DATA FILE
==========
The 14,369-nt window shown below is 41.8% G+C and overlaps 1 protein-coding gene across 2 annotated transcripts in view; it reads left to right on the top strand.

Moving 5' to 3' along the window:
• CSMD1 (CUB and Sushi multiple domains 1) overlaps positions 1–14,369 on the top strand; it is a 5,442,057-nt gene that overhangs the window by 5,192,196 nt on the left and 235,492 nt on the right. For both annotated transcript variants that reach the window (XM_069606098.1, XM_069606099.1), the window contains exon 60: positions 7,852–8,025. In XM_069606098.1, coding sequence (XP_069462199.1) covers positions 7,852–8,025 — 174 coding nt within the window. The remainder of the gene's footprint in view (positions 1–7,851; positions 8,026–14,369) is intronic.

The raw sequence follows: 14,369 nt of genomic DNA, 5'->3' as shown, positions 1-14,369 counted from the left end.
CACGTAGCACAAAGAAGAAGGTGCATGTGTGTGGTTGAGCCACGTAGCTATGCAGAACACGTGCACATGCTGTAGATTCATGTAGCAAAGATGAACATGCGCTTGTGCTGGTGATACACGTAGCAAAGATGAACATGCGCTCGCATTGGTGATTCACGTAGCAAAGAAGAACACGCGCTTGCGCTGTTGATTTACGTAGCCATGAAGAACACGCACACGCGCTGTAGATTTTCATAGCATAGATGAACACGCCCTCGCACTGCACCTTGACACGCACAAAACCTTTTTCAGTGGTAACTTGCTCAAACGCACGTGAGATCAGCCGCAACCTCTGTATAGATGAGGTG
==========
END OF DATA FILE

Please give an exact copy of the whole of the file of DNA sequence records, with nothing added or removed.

The 14,369-nt window shown below is 41.8% G+C and overlaps 1 protein-coding gene across 2 annotated transcripts in view; it reads left to right on the top strand.

Moving 5' to 3' along the window:
• CSMD1 (CUB and Sushi multiple domains 1) overlaps positions 1–14,369 on the top strand; it is a 5,442,057-nt gene that overhangs the window by 5,192,196 nt on the left and 235,492 nt on the right. For both annotated transcript variants that reach the window (XM_069606098.1, XM_069606099.1), the window contains exon 60: positions 7,852–8,025. In XM_069606098.1, coding sequence (XP_069462199.1) covers positions 7,852–8,025 — 174 coding nt within the window. The remainder of the gene's footprint in view (positions 1–7,851; positions 8,026–14,369) is intronic.

The raw sequence follows: 14,369 nt of genomic DNA, 5'->3' as shown, positions 1-14,369 counted from the left end.
CACGTAGCACAAAGAAGAAGGTGCATGTGTGTGGTTGAGCCACGTAGCTATGCAGAACACGTGCACATGCTGTAGATTCATGTAGCAAAGATGAACATGCGCTTGTGCTGGTGATACACGTAGCAAAGATGAACATGCGCTCGCATTGGTGATTCACGTAGCAAAGAAGAACACGCGCTTGCGCTGTTGATTTACGTAGCCATGAAGAACACGCACACGCGCTGTAGATTTTCATAGCATAGATGAACACGCCCTCGCACTGCACCTTGACACGCACAAAACCTTTTTCAGTGGTAACTTGCTCAAACGCACGTGAGATCAGCCGCAACCTCTGTATAGATGAGGTG